Puebla: the Talavera, the mole and all those churches!
Puebla Travel Blog› entry 7 of 10 › view all entries
Puebla couldn't be located in a more picturesque setting - snow capped mountains, volcanoes and plains. And Puebla today is known for a variety of things - contributes to the economy of Mexico courtesy the Volkswagon plant on the outskirts of the city, art and antique lovers revel in the trademark pottery Talavera, gastronomists can credit Puebla as the cradle of Mexican cuisine: this is where the cocoa flavoured mole sauce was introduced. And finally, tourists and Christians can, but marvel at the infinite amount of churches and cathedrals in this town. Infact it's said that even the locals have a hard time keeping up with the number of churches in this city!
We started off by having lunch at Villa Rosa.
And from there on, we began a walk through the city for a couple of hours. All travel books and websites talk about the churches in this town. Trust me, this is no exagerration. Our first stop was the church of the Compania. This was built by he Jesuits, and the legend goes that an Indan princess came to Mexico and converted to Catholicism. But inside the church, the more interesting piece is this bit of text which actually narrates the story of a con man and how he was executed in this very church. This con man arrived in Mexico from Spain carrying a piece of paper saying that he was from the Spanish papal. Soi all the bishops in Puebla wined and dined him until they found out a few weeks later, which is when they hanged him.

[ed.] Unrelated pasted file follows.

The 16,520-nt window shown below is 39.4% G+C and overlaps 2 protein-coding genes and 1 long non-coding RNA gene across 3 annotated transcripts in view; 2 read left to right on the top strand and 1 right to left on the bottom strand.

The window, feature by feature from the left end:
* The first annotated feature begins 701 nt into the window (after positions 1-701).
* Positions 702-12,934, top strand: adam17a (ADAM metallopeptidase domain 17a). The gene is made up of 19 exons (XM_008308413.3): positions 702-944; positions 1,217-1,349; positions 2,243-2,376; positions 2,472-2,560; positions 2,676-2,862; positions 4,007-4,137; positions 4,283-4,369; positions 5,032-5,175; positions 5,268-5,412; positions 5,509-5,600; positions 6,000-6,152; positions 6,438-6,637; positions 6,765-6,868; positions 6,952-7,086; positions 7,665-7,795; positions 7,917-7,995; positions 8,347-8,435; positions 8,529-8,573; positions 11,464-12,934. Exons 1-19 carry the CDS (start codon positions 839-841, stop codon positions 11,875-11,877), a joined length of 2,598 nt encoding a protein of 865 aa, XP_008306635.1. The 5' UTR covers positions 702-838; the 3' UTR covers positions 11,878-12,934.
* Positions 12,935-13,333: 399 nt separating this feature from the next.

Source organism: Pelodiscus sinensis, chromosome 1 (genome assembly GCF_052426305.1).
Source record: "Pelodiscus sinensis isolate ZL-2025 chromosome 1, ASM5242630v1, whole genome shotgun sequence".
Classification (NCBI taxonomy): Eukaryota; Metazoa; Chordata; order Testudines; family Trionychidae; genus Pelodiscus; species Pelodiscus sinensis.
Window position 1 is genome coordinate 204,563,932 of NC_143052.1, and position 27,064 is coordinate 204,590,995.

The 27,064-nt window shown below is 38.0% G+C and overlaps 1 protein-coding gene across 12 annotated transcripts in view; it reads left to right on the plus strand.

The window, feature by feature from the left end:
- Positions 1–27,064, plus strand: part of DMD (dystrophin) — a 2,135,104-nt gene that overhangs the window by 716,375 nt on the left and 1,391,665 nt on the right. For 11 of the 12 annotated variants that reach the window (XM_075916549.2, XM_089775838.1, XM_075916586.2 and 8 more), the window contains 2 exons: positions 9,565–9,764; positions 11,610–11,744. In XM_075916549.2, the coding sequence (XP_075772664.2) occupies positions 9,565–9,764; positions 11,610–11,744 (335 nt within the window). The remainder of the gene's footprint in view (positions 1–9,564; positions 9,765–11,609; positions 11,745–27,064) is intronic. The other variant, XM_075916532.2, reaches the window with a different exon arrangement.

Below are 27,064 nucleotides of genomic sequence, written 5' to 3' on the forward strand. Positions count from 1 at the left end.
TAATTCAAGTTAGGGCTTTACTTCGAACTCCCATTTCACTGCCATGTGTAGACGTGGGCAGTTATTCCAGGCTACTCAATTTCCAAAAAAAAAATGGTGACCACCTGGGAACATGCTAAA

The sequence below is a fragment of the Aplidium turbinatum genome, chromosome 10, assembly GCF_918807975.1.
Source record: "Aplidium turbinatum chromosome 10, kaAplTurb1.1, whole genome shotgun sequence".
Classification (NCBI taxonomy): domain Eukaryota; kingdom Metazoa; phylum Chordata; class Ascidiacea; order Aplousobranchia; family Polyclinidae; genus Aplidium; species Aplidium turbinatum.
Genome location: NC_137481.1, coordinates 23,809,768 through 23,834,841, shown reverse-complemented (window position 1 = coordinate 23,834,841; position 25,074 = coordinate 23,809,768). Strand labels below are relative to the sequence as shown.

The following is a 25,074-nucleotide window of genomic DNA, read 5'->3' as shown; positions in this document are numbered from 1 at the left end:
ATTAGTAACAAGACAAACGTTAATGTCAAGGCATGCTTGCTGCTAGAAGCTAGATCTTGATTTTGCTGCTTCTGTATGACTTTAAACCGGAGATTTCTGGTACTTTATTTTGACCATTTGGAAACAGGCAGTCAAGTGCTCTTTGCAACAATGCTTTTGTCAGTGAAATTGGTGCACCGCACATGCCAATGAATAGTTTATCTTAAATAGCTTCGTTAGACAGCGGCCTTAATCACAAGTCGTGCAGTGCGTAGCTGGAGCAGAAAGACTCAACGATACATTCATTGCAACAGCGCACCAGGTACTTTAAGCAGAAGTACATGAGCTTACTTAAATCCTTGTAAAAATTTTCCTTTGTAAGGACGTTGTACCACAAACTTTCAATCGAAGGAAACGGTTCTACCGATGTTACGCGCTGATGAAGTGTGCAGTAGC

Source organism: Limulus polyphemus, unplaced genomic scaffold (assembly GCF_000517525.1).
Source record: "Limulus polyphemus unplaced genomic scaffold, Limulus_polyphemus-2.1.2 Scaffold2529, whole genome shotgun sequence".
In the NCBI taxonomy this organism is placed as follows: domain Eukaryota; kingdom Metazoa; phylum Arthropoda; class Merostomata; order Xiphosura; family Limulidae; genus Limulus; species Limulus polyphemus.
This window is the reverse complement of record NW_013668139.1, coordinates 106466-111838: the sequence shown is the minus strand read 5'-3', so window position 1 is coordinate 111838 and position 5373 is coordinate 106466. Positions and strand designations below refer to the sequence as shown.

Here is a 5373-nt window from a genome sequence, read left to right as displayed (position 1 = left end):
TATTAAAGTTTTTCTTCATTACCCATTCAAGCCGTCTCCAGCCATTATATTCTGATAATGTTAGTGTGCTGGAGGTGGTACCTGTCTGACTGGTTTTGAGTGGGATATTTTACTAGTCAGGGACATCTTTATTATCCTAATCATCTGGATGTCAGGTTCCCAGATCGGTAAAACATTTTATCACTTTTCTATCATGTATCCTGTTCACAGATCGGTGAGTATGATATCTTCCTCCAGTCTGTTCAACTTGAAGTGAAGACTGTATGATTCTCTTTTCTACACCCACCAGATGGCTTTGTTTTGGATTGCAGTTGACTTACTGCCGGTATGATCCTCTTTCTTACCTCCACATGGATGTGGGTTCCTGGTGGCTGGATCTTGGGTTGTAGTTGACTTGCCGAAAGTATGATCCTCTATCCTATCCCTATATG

We took a small break for churches and headed to a local market where they sell Puebla's trademark Talavera pottery. Not that I was keen, but it was a good photography moment walking through the little strip and seeing nothing but pottery. The Talavera is a earthenware pottery. Infact history says that Moors first started making it in a town in Spain called Talavera. After excelling in it, they transferred the skills to Puebla. The irony is, today it's died down in Spain but in Puebla is a matter of local pride and identity.
After letting us wander around for about an hour, our next stop was another interesting landmark of the town - the Iglesia de Santo Domingo.
This town I must say is incredibly crowded.
After a very very tiring day, we finally headed back to Mexico City (our last stop, the tourist centre to go to the toilets) , we saw a fashion show of contestants modelling for some cosmetic! Anyway Mex City was a mess - so darn crowded and traffic was impossible to get by. So, I finally reached the hotel at about 830pm as exhausted as one can be. To think the website says buses return to the city by 6pm! Had dinner at the rsnt itself and retired by 11pm after watching CNN updates on the Mumbai terrorist attacks.